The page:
A wonderful ride that was and I remember thinking to myself when I got off the bike “That was sooo nice, riding here with that gorgeous light, and in anticipation of getting to see the reef!”
The museum's outside wall was now covered with the new poster announcing the exhibition.
I went into the museum, approached the font desk in a surprisingly empty room and was greeted with “how may I help you?” I introduced myself and said that I had come for the press conference and that I had been signed up by telephone only this morning. He looked at me sternly and said: “The press conference was at twelve and everything is closed off now because they are interviewing and filming. The official opening is tomorrow, you can come back then.”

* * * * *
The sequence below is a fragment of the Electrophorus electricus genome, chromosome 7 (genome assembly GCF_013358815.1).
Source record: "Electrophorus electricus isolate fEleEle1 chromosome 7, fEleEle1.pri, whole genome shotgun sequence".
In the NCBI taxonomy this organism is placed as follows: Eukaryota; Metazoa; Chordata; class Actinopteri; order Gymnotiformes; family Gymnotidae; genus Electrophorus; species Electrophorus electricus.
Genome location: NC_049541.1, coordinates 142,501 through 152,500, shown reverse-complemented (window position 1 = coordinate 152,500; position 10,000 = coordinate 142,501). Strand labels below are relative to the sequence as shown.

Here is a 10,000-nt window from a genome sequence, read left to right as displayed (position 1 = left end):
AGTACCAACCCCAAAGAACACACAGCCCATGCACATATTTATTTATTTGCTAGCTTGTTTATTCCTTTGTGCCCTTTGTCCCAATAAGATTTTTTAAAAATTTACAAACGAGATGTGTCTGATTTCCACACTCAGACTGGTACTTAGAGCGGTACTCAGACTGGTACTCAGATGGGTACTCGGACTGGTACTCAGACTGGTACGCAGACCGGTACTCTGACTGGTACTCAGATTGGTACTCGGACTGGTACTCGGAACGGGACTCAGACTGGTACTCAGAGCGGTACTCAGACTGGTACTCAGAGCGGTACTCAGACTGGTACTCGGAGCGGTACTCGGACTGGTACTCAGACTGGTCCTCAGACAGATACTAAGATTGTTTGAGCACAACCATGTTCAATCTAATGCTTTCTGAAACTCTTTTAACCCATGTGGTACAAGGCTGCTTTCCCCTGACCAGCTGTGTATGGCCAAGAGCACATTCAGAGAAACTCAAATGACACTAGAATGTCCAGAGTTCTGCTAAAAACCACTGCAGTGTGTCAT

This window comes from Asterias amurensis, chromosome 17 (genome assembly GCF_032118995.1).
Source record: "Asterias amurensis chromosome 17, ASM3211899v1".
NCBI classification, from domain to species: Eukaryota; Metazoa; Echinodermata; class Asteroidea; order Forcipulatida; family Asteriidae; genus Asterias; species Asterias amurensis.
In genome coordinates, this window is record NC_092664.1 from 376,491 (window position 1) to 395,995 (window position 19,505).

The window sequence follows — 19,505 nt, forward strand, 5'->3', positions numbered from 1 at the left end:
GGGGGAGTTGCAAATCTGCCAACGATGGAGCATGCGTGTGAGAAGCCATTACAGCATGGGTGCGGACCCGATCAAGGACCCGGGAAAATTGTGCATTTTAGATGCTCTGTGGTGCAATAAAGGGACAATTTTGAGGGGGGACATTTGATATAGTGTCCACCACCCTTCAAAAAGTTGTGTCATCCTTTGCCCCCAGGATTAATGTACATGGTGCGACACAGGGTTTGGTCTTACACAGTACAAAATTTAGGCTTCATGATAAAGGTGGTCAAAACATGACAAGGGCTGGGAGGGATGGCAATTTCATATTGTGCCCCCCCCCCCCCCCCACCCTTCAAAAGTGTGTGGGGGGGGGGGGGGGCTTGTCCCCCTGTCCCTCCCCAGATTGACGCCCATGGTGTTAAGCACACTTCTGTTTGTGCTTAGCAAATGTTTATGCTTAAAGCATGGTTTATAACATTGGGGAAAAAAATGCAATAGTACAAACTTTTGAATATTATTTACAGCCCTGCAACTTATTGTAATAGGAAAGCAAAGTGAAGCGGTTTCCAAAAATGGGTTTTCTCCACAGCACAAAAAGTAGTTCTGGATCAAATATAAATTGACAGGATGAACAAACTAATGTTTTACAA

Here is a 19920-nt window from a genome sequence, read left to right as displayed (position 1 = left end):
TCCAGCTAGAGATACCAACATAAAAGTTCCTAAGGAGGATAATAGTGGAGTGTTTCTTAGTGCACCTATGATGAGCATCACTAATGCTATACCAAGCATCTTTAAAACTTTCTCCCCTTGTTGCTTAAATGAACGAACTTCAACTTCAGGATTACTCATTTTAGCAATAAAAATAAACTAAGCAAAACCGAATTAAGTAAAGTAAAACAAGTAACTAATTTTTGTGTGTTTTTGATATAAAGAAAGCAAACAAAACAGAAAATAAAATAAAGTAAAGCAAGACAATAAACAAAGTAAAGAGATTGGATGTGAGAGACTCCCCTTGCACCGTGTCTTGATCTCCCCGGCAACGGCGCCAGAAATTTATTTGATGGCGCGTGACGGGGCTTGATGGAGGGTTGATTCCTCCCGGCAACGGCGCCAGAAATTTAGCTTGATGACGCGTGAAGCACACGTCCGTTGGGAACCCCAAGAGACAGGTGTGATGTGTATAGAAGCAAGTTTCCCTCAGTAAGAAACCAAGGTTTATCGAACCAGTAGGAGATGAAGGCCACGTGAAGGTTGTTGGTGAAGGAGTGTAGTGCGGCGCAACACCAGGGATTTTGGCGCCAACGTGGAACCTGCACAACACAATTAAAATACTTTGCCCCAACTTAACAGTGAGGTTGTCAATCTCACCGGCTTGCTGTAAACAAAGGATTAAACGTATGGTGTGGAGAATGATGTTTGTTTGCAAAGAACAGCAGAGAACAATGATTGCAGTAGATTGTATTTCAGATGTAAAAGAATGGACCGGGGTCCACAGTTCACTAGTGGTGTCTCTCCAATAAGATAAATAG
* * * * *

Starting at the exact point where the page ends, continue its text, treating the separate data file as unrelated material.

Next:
Do I need to describe my feeling of disappointment? I pleaded – no, absolutely no chance to go in, the TV people did not want anybody disturbing them. I insisted – and again, and finally he conceded that he would talk to the project director when she reappeared from being interviewed. But he did not promise me anything, nor could he tell me how long I might have to wait, it might be up to two hours.
I sat down in the museum café and ordered a cup of tea. After forty minutes Ms. Heims appeared, and after more disguised pleading on my side finally agreed to give me a quick short tour of the exhibition half an hour later.
More tea, and then an interesting looking and English speaking woman appeared in the restaurant, I heard her talking to the waitress and could help out with a few translations. And then I realized who this must be and approached Margared Wertheim.
|Margaret Wertheim, |
photo taken from the internet
She was very open and kindly talked to me for quite a while, telling me a lot about the whole project.